Sticking with the storytelling theme, the US Department of Education regularly uses this tactic to highlight individual employees’ career journeys and achievements like Beatriz Ceja.

This tactic works well when discussing awareness days and events like Hispanic Heritage Month. Still, it’s just as effective for recognizing and celebrating the everyday efforts of team members across your agency.

25. Clovis Police Department

Organizing events is a fantastic way for government agencies to engage with their local communities. But those events require a concerted marketing effort to make them successful.

Clovis Police Department is well aware of this. It organizes the annual Clovis Night Out — a family-friendly event intended to celebrate safety in the community — and has made social media a key element of its promotional strategy.

This ranges from sharing clips from previous editions:

To announcing the vendors and acts scheduled to appear at future events:

This all helps to drum up excitement for the event and present Clovis Police Department as an agency that cares about its community.

26. Orange County Sheriff’s Department

Not everyone has experience in contacting first responders for assistance. When you need to call them, it can feel pretty stressful. So, it makes sense for police, fire, and ambulance services to explain how it all works.

Orange County Sheriff’s Department got it right with this post (which, sensibly, they’ve pinned to the top of their Instagram wall):

By spelling out the types of questions its dispatchers ask, the agency demystifies the whole process of calling 911, while also helping callers provide the most important information.

27. New Jersey Department of Transportation

Understandably, your audience wants to know how your agency’s budget is being spent. Not only does it directly affect them, but it’s being funded by their tax dollars.

So while you likely can’t be 100% transparent on social media, it’s definitely a good idea to share as much detail as you can about upcoming projects, just like the New Jersey Department of Transportation did in this Facebook post:

But transparency isn’t just about telling your audience how you plan to spend your budget; it encompasses everything you do.

To that end, the New Jersey Department of Transportation also takes the time to discuss the progress of its various programs.

They even give insight into their employee engagement activities.

Combined, all these elements help New Jerseyans better understand how the agency works for them.

28. National Science Foundation

Like NASA, the National Science Foundation (NSF) doesn’t need to persuade audiences that it does fascinating, valuable work; people already want to learn more about the agency.

But just because the public is interested in what you do doesn’t mean they understand it. The agency’s biggest social media challenge is communicating highly complex and technical subjects in plain language that anyone can follow.

It does this by sharing detailed captions that discuss the relevance of its projects.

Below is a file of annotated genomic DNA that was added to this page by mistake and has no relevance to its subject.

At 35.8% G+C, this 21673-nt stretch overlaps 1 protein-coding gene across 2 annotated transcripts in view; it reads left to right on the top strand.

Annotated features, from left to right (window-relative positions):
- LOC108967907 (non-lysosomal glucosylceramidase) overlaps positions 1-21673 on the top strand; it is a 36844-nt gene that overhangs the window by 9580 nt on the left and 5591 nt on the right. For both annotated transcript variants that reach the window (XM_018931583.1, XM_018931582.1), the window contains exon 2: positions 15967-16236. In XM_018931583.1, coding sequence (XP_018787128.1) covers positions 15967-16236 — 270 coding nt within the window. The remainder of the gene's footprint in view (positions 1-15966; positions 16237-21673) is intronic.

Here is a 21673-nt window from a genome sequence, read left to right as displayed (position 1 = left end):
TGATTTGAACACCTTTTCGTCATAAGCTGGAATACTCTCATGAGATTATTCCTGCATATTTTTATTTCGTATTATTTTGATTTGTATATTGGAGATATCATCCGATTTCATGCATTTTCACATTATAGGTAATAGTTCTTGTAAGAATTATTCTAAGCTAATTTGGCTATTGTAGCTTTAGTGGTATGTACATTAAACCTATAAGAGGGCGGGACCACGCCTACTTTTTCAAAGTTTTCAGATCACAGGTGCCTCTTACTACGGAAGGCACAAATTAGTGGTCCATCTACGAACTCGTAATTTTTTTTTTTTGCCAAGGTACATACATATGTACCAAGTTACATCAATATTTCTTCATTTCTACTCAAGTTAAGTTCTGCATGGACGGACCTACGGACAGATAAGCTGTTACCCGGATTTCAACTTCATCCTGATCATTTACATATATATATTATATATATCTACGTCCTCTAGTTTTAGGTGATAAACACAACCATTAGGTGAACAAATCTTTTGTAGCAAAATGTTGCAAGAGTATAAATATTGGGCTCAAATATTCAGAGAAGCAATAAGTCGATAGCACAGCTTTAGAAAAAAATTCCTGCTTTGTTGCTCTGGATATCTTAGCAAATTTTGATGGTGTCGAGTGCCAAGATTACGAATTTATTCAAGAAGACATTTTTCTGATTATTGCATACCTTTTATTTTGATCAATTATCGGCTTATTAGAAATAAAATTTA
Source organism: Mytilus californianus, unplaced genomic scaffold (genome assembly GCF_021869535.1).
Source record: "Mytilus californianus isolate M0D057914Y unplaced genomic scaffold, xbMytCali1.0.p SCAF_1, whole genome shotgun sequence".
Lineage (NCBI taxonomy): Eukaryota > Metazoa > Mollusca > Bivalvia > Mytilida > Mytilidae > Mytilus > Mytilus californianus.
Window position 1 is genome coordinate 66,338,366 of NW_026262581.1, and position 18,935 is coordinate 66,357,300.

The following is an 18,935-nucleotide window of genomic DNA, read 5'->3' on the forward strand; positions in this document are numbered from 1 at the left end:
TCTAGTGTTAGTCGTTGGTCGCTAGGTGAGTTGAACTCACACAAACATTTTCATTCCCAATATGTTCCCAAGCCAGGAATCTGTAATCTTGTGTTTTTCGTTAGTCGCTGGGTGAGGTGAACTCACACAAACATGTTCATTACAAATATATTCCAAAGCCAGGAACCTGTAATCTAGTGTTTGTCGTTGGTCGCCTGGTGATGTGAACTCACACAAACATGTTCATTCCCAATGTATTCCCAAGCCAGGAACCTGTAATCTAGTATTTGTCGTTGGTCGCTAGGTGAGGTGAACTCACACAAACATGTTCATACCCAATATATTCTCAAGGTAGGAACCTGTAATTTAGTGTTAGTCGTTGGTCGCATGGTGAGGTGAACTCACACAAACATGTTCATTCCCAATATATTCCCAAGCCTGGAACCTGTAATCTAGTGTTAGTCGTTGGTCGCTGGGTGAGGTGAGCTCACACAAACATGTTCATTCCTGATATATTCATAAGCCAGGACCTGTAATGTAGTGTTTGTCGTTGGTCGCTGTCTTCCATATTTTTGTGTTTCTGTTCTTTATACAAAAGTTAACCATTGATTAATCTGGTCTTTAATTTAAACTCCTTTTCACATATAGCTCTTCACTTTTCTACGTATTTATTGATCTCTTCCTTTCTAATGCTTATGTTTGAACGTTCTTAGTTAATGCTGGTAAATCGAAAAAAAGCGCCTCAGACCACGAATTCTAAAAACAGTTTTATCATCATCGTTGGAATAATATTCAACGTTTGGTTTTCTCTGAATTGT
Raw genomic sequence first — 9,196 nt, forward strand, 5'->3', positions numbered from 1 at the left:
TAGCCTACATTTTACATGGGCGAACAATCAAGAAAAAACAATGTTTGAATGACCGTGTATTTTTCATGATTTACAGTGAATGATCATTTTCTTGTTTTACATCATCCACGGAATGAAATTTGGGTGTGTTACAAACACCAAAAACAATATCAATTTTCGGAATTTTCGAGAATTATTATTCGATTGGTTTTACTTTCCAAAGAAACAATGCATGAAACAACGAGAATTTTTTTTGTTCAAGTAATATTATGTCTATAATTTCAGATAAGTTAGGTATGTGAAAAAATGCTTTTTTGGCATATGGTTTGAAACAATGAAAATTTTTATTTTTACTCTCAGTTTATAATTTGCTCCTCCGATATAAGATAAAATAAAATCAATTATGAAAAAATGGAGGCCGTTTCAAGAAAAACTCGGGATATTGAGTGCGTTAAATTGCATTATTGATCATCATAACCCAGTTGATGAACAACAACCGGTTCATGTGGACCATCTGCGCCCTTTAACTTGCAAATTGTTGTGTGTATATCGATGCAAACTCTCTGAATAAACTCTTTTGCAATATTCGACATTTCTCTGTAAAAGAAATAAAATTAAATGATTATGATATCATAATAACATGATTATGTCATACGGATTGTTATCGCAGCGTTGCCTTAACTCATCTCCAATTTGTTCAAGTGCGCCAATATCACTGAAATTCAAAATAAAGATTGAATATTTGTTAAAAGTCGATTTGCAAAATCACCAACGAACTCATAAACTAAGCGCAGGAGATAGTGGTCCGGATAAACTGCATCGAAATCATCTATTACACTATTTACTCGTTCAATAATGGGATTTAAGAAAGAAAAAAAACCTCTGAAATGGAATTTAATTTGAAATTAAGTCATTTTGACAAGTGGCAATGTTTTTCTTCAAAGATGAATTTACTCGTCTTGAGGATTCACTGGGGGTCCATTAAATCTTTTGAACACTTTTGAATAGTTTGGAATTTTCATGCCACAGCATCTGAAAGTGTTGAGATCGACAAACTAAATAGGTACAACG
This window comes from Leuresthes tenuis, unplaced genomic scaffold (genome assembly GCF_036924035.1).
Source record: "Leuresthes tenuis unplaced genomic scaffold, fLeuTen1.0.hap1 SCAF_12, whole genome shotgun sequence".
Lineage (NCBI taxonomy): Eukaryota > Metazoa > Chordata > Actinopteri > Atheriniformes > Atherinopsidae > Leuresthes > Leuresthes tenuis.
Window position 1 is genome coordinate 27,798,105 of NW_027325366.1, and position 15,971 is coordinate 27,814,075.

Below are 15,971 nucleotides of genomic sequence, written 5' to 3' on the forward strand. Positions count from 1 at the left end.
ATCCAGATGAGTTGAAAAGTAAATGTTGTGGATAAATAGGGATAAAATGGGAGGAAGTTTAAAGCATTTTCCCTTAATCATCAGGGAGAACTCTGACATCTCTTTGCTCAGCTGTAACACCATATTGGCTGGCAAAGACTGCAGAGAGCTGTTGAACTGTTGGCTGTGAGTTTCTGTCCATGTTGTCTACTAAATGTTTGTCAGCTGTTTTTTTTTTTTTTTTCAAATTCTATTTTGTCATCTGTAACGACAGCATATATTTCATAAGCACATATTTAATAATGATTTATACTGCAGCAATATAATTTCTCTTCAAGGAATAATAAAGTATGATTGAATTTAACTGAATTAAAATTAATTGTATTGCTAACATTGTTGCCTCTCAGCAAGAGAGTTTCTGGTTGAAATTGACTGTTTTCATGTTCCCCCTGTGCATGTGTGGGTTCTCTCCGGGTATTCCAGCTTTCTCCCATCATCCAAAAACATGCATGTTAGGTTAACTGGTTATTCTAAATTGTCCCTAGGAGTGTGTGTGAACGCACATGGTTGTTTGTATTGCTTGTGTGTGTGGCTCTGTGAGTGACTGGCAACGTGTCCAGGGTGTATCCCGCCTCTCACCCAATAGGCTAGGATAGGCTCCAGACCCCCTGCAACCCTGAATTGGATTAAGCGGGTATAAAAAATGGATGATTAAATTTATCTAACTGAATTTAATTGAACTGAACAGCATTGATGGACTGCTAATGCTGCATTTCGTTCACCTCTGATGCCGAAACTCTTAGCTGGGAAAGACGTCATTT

View this post on Instagram


A post shared by National Science Foundation (@nsfgov)

They also create a whole library of informative evergreen videos that reveal the findings of various NSF-supported initiatives:

All of which means that you don’t need a science degree to appreciate the agency’s work.

29. Adams County Government

From fighting fires to fixing collapsed bridges to exploring volcanoes, government agencies do plenty of high-profile, attention-grabbing work. 

In reality, most of your agency’s day-to-day activities will be far less glamorous. But that doesn’t mean people shouldn’t hear about them. Social media gives you the perfect opportunity to showcase actions and achievements that would otherwise fly below the radar.

Colorado’s Adams County Government is consistently excellent at celebrating these types of lower-key, but still highly impactful, projects:

It would be easy to dismiss this type of work as uninteresting and unsuitable for social media. Instead, the agency takes the time to explain why this specific project matters — and even demonstrates the technology that helps it protect communities by identifying gas leaks.

With only a little effort, it transforms an otherwise easily overlooked activity into an interesting and informative piece of content.

30. City of Tampa, FL

We’ve already discussed how government agencies can use social media to keep their audiences up to date with breaking news and events. Now let’s look at another method from the City of Tampa, which does this through Instagram Reels — such as in this example about Hurricane Idalia.


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A post shared by Jane Castor (@janecastor)

These videos typically feature high-ranking figures like Mayor Jane Castor, which helps them feel more authoritative.

Most importantly, the City of Tampa strives to give simple, clear actions to its audience in the event of emergencies, such as instructing them to tidy away or tie down yard furniture. That way, it’s easy for viewers to understand what to do next.

And, as you’ll notice, these videos are subtitled — an essential move given that up to 78% of social media users prefer to view videos with the sound off.

Are you interested in learning more about social media for government agencies? Check out our next government social media conference!